The Biggest Mistake Leaders Make

Updated: Nov 4, 2021


During a recent panel discussion at the Leadership Accelerator, I was asked to identify the biggest mistake leaders make. There were 30 panelists, and, not surprisingly, everyone had their own unique and insightful perspective. Many of the mistakes my colleagues named will sound uncomfortably familiar: leaders avoid key issues, are overly critical, they do, instead of leading, are disrespectful, and delegate badly.

If you are like myself and the other panelists, you have likely seen these leadership mistakes many times. However, according to an article in Forbes proclaiming an all-out leadership crisis that began in the 2000’s and is getting steadily worse, “There is an alarmingly weak correspondence between power and competency. Those in power are not necessarily up to the job of discharging their responsibilities to the benefit of those they lead.

Now think about that statement. What Forbes just described is not a “mistake”. There’s a flaw in the system. What is going on here?


The Big Leadership Mistake


There is one massive leadership mistake, which, if made from the outset, can be extremely difficult to overcome. This mistake is so deeply ingrained in our culture that it can be hard to see it as a mistake at all; it is a failure to differentiate between managing and leading.

The distinction between managing and leading was identified by Harvard Business School professor Abraham Zaleznik in 1977.


He caused quite a stir, and essentially rewrote collegiate curriculum on leadership. The only problem is, the distinctions he made between leaders and managers haven’t been integrated into our business and organizational cultures. The result is that in times of chaos, crisis and massive transformation, organizations who by all rights should be able to regroup, refocus and rebound, are struggling.


The Difference Between Leading and Managing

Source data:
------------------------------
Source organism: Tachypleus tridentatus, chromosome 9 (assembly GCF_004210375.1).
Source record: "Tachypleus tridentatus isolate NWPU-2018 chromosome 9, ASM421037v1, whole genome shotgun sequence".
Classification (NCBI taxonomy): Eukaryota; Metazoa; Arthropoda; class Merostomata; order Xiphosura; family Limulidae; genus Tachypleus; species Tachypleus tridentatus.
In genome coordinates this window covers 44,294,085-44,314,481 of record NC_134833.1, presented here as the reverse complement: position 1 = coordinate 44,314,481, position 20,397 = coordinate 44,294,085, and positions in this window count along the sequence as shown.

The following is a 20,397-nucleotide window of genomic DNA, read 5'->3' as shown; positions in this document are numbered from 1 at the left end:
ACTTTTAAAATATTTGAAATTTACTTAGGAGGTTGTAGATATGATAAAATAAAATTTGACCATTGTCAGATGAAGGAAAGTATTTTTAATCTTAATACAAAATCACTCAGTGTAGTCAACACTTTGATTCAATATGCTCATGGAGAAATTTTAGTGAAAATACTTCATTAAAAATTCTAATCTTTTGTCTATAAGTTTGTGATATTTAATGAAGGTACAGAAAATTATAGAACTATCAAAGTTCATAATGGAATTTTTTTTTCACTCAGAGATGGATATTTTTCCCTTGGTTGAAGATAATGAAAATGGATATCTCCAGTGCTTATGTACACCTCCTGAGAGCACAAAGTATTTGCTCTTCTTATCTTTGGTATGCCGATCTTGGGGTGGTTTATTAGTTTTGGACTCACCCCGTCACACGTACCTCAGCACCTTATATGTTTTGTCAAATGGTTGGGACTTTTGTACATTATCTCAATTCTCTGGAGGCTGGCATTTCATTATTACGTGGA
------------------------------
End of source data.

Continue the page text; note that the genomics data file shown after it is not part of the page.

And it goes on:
As Professor Zaleznik stated:

Management is about coping with complexity. While Leadership, is about coping with change.

But what does this look like in daily organizational operations? Here is a set of key differences:


Clearly, managers are the facilitators of the leaders’ vision and strategy. They are the ones who “get it done” by establishing the necessary plans and tools. At the same time, leaders are the needed visionaries who not only set the course, but inspire the teams and partners to get on board and row together toward a common goal.


Both roles are vital for a thriving and resilient organization. If management is missing then nothing ever gets done, or at least it is done in a haphazard and less productive, less effective manner. Likewise, if leadership is absent, the organization devolves into a hive of workers with little or no common values, purpose or meaning in their efforts. Obviously, if either one of these key roles – manager and leader – are underrepresented, then the organization will flounder.

How Leaders Manage and Managers Lead


Today many organizations assume that if someone is a good manager, they will be a great leader. They promote the manager and ask them to lead, which is unfair to everyone involved. This method of selecting and promoting leaders almost immediately creates disfunction and frustration for both the new leader and their teams. Only a few organizations recognize that leaders require effective training to lead well – especially when they are shifting from mostly managing, to mostly leading.

This isn’t to say that leaders never manage, and managers never lead. Quite the contrary!

Any startup executive or budding entrepreneur can attest to the need for blending manager/leader roles. It is not only possible, but also required, that smaller organizations tap the same person as both a leader and manager. This can work very well – with one caveat – the individual filling both roles must be conscious when they one or the other. Otherwise, they will have difficulty balancing the two roles, and are likely to burn themselves out doing more than they strategize, or undermine business growth with lack of practical action.


To get insight into how to lead and manage effectively, or to provide leadership training for managers, consider booking one of our Unstoppable Leader Workshops for your team today.

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